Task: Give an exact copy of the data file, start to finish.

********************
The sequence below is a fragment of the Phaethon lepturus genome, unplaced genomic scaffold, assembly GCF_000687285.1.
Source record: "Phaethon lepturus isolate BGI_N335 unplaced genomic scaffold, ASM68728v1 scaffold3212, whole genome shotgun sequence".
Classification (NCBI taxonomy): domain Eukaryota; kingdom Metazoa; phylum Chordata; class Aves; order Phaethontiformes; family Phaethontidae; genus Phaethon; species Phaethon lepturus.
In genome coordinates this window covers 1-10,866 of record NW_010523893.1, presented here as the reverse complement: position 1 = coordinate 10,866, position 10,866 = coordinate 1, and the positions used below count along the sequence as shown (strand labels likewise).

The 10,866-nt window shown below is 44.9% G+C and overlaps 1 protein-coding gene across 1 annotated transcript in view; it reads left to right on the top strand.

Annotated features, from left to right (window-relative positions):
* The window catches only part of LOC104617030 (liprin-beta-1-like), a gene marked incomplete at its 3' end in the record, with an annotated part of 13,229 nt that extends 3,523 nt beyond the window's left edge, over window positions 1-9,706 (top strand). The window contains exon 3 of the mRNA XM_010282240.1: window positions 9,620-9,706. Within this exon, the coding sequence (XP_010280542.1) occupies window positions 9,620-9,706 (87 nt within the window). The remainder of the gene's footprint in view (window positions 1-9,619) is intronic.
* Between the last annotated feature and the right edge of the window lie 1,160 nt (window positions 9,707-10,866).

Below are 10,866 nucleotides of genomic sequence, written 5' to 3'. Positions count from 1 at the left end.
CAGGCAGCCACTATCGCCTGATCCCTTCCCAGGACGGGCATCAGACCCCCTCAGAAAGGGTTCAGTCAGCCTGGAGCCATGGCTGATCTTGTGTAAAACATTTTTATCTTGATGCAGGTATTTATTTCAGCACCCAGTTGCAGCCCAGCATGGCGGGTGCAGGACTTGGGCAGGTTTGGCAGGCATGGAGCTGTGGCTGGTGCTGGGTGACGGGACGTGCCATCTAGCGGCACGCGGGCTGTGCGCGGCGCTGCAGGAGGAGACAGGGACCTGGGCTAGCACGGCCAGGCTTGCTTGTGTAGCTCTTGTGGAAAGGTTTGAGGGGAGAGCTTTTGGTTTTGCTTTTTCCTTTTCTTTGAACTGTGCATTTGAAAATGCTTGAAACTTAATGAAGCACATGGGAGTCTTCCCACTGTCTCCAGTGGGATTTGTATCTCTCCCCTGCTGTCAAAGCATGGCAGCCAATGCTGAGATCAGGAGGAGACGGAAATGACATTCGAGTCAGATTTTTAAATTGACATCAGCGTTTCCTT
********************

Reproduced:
The sequence below is a fragment of the Phaethon lepturus genome, unplaced genomic scaffold, assembly GCF_000687285.1.
Source record: "Phaethon lepturus isolate BGI_N335 unplaced genomic scaffold, ASM68728v1 scaffold3212, whole genome shotgun sequence".
Classification (NCBI taxonomy): domain Eukaryota; kingdom Metazoa; phylum Chordata; class Aves; order Phaethontiformes; family Phaethontidae; genus Phaethon; species Phaethon lepturus.
In genome coordinates this window covers 1-10,866 of record NW_010523893.1, presented here as the reverse complement: position 1 = coordinate 10,866, position 10,866 = coordinate 1, and the positions used below count along the sequence as shown (strand labels likewise).

The 10,866-nt window shown below is 44.9% G+C and overlaps 1 protein-coding gene across 1 annotated transcript in view; it reads left to right on the top strand.

Annotated features, from left to right (window-relative positions):
* The window catches only part of LOC104617030 (liprin-beta-1-like), a gene marked incomplete at its 3' end in the record, with an annotated part of 13,229 nt that extends 3,523 nt beyond the window's left edge, over window positions 1-9,706 (top strand). The window contains exon 3 of the mRNA XM_010282240.1: window positions 9,620-9,706. Within this exon, the coding sequence (XP_010280542.1) occupies window positions 9,620-9,706 (87 nt within the window). The remainder of the gene's footprint in view (window positions 1-9,619) is intronic.
* Between the last annotated feature and the right edge of the window lie 1,160 nt (window positions 9,707-10,866).

Below are 10,866 nucleotides of genomic sequence, written 5' to 3'. Positions count from 1 at the left end.
CAGGCAGCCACTATCGCCTGATCCCTTCCCAGGACGGGCATCAGACCCCCTCAGAAAGGGTTCAGTCAGCCTGGAGCCATGGCTGATCTTGTGTAAAACATTTTTATCTTGATGCAGGTATTTATTTCAGCACCCAGTTGCAGCCCAGCATGGCGGGTGCAGGACTTGGGCAGGTTTGGCAGGCATGGAGCTGTGGCTGGTGCTGGGTGACGGGACGTGCCATCTAGCGGCACGCGGGCTGTGCGCGGCGCTGCAGGAGGAGACAGGGACCTGGGCTAGCACGGCCAGGCTTGCTTGTGTAGCTCTTGTGGAAAGGTTTGAGGGGAGAGCTTTTGGTTTTGCTTTTTCCTTTTCTTTGAACTGTGCATTTGAAAATGCTTGAAACTTAATGAAGCACATGGGAGTCTTCCCACTGTCTCCAGTGGGATTTGTATCTCTCCCCTGCTGTCAAAGCATGGCAGCCAATGCTGAGATCAGGAGGAGACGGAAATGACATTCGAGTCAGATTTTTAAATTGACATCAGCGTTTCCTT